Don’t Regulate Sex in Schools! Give Parents Choice Instead

(Guest post by Greg Forster)

As always, we like to avoid the really hot, controversial issues here at JPGB.

OCPA carries my latest, in which I argue that parents worried about how schools handle sexuality and gender issues should fight for school choice, not for a futile new command-and-control regulatory regime:

We could adjudicate the merits of all these individual cases. In some I think the traditionalists’ concerns are valid; in others I think the traditionalists go too far. I’m never shy about stating my views on sexual morality; if you want to find out what they are, be my guest. For now, though, I’m more interested in why this is happening—and, in particular, why a century of fighting about sex in schools seems to have produced nothing but more fighting about sex in schools….

Like it or not, the modern world is persistently pluralistic. We can no longer assume that our neighbors believe the same way we do about the things that matter most in life. Partly that’s a direct result of the American experiment in religious freedom; people who disagree about God are going to disagree about many other things as well—about sex perhaps most of all, since sex has been closely tied to the sacred in all human cultures. And partly it’s a side effect of economic and technological development, which makes it much faster and cheaper to make radical changes in how we see ourselves and how we live. In a world where teenagers literally carry a phone-shaped window to the entire world around with them in their pockets all day, it’s unreasonable to expect the same kind of homogenous communities that used to be normal.

Choice would be more effective (more than zero definitely counts as “more”) in giving parents real control over education, and would have other benefits as well:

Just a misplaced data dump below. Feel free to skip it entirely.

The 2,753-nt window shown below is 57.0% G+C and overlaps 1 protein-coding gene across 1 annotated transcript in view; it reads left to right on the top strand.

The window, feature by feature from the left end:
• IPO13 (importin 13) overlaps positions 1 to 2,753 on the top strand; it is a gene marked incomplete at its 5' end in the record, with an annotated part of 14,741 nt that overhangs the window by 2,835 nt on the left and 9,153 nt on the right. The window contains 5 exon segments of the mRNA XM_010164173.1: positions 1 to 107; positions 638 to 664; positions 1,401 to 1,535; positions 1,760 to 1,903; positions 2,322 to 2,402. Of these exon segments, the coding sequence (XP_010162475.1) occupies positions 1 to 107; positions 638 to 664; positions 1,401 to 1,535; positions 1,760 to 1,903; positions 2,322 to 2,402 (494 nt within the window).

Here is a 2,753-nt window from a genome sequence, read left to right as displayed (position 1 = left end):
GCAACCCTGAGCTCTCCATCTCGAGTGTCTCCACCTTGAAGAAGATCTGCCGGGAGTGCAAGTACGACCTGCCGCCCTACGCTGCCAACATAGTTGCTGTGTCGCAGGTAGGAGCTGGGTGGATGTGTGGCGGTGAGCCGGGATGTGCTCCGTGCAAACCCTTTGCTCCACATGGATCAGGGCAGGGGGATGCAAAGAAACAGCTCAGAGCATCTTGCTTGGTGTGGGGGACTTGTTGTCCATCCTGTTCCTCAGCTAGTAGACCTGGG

Above all, this would restore the bond of trust between parents and schools. Parents would know that their children were receiving an education they support. Schools could finally get a break from being constantly torn to shreds by culture warriors trying to seize control of them, and get back to teaching.

And—don’t miss the importance of this—students would know that the messages they hear about sexuality in the classroom are also supported at home, and vice versa. They would grow up in a morally coherent social world, instead of growing up amid constant fighting between competing authority figures over which morality is right. I’m a traditionalist on sexual issues, but in my opinion, children are much more harmed by growing up in an environment of moral incoherence and conflict between authority figures than in an environment of stable, coherent progressivism. 

Let me know what you think!

2 Responses to Don’t Regulate Sex in Schools! Give Parents Choice Instead

  1. Malcolm Kirkpatrick says:

    Educational choice is a panacea.
    Humans have devised no more effective institutional accountability mechanisms than policies which give to unhappy clients (customers, employees, investors) the power to take their business elsewhere.
    Choice mechanisms include:
    1. Charter schools
    2. Tuition vouchers
    3. Education Savings accounts
    4. Education tax credits
    5. GED at any age and subsidized apprenticeship to age 18
    6.GED at any age and subsidized post-secondary tuition to age 18
    7. Subsidized homeschooling
    8. Parent Performance Contracting (PPC. Search “The Harriet Tubman Agenda, The Proposal”).
    These mechanisms offer different advantages and disadvantages in terms of the costs and incentives that they create for students, parents, current system insiders, and politicians.

  2. Malcolm Kirkpatrick says:

    We agree; don’t get into the weeds of discipline policy, CRT, sex-ed, the Math sequence, phonics vs. Whole Language, etc. Choice is a panacea.
    The question then becomes: “Why do so many Republicans
    not seize the moment and support subsidized escape options?
    The current moment reminds me of the 2016 Presidential election, when only Trump was willing to run on immigration policy.

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